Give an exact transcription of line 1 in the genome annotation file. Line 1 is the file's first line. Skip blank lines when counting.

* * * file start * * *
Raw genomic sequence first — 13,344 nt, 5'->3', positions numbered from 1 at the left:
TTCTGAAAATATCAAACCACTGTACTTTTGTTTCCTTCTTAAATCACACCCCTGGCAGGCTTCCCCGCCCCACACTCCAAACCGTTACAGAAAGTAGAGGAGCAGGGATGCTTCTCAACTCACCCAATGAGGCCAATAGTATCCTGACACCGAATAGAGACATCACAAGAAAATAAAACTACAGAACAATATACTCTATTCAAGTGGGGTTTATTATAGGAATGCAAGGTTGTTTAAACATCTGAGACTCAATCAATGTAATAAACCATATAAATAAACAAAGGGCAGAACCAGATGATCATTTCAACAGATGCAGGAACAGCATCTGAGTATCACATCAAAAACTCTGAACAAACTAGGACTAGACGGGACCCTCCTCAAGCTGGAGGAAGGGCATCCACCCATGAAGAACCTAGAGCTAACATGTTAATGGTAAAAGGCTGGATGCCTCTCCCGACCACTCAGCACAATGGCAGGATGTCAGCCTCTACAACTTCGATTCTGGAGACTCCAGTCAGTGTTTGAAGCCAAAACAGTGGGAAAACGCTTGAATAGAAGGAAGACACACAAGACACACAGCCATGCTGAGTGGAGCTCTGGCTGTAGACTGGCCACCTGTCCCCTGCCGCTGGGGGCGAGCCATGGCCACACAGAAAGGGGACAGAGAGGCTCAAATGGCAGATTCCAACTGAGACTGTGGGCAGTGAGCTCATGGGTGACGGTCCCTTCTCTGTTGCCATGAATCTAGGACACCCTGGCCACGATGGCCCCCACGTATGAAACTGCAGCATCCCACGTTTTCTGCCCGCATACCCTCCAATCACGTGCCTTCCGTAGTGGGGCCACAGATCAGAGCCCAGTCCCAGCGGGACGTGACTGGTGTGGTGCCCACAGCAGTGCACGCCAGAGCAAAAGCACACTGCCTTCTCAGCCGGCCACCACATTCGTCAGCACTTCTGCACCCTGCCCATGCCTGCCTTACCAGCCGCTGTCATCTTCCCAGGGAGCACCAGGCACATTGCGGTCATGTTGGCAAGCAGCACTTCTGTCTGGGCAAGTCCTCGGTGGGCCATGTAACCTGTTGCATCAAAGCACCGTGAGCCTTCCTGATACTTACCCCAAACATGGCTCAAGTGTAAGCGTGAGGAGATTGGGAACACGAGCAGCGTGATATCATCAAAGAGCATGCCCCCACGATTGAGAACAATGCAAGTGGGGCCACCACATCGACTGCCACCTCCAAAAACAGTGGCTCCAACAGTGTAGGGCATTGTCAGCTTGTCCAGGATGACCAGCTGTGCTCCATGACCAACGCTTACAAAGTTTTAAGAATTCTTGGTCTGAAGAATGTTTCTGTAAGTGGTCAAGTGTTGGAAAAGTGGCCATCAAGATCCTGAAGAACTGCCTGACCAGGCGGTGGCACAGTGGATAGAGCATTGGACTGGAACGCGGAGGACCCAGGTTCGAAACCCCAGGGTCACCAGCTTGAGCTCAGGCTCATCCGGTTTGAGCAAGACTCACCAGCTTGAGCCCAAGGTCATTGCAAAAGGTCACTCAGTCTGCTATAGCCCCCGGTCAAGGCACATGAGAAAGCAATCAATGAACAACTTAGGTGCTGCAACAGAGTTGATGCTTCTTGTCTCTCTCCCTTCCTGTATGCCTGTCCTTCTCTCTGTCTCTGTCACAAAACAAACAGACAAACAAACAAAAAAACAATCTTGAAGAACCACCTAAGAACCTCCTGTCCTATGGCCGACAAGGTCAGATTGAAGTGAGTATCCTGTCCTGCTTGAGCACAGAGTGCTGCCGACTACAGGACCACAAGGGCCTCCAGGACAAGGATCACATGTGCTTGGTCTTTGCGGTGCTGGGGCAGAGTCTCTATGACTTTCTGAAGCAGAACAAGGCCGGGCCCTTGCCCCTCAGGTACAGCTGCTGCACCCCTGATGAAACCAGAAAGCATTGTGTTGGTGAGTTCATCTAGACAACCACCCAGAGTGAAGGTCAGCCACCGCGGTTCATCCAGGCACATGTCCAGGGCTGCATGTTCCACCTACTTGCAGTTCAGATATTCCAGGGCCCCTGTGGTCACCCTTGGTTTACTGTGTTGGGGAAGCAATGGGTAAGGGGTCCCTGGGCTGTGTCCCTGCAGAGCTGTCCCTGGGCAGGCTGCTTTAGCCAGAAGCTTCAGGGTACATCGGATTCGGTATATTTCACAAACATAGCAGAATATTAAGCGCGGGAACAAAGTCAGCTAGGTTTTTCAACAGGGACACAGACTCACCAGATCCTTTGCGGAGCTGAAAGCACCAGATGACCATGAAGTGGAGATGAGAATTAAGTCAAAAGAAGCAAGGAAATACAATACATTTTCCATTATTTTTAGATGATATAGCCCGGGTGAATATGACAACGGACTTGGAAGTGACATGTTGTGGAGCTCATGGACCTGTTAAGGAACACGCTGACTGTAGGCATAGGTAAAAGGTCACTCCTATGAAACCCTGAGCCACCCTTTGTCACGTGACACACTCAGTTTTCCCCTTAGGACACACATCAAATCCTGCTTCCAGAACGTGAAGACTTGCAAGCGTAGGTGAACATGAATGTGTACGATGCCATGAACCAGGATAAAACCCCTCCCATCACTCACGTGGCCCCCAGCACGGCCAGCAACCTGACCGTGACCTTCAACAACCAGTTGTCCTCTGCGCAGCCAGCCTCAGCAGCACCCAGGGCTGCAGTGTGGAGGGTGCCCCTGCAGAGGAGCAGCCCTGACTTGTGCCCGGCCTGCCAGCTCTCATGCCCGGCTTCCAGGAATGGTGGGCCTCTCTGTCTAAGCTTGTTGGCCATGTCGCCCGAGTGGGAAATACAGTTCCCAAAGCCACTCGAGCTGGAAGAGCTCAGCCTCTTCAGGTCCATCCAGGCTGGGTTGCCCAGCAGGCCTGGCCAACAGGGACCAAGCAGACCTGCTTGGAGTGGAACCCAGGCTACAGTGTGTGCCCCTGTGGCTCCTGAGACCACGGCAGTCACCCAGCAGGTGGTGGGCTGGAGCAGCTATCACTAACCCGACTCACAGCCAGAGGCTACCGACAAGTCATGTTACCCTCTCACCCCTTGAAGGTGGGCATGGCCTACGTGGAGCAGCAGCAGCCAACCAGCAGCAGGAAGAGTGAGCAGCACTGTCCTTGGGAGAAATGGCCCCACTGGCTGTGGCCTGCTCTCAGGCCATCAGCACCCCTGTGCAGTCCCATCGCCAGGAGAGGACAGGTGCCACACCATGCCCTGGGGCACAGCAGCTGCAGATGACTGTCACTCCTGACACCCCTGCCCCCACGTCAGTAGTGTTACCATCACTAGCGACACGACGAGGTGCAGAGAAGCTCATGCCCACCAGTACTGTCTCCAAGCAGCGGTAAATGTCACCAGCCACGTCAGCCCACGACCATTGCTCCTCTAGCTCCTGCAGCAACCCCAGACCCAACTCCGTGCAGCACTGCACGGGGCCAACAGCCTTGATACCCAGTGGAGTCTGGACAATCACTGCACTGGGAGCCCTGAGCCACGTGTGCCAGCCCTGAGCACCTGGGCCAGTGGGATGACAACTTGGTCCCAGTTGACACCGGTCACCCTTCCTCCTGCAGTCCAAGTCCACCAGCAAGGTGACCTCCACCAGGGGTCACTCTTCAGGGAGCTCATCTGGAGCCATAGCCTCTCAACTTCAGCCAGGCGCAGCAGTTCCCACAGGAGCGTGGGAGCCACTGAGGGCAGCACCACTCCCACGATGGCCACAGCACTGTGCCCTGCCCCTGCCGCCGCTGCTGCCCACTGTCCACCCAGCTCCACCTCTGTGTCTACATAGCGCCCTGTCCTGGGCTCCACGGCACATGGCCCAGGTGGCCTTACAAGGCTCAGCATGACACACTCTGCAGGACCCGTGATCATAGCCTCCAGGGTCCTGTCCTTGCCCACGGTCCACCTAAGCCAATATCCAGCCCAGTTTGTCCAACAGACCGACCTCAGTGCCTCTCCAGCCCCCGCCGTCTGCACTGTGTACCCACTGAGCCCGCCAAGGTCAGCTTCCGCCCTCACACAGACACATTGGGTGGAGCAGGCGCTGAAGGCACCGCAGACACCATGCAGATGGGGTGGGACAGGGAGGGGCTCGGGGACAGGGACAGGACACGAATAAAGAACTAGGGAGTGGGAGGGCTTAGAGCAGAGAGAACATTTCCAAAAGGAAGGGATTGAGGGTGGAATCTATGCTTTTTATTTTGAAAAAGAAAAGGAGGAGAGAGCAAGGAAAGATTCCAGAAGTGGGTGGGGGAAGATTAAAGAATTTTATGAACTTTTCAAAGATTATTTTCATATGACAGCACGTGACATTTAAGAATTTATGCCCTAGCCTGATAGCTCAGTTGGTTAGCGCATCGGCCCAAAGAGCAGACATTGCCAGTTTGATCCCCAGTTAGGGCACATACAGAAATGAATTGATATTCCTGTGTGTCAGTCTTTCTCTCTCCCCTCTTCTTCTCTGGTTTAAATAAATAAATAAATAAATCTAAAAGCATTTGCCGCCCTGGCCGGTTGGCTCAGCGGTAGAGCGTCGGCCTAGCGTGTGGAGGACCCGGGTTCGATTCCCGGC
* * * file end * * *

Raw genomic sequence first — 13,344 nt, 5'->3', positions numbered from 1 at the left: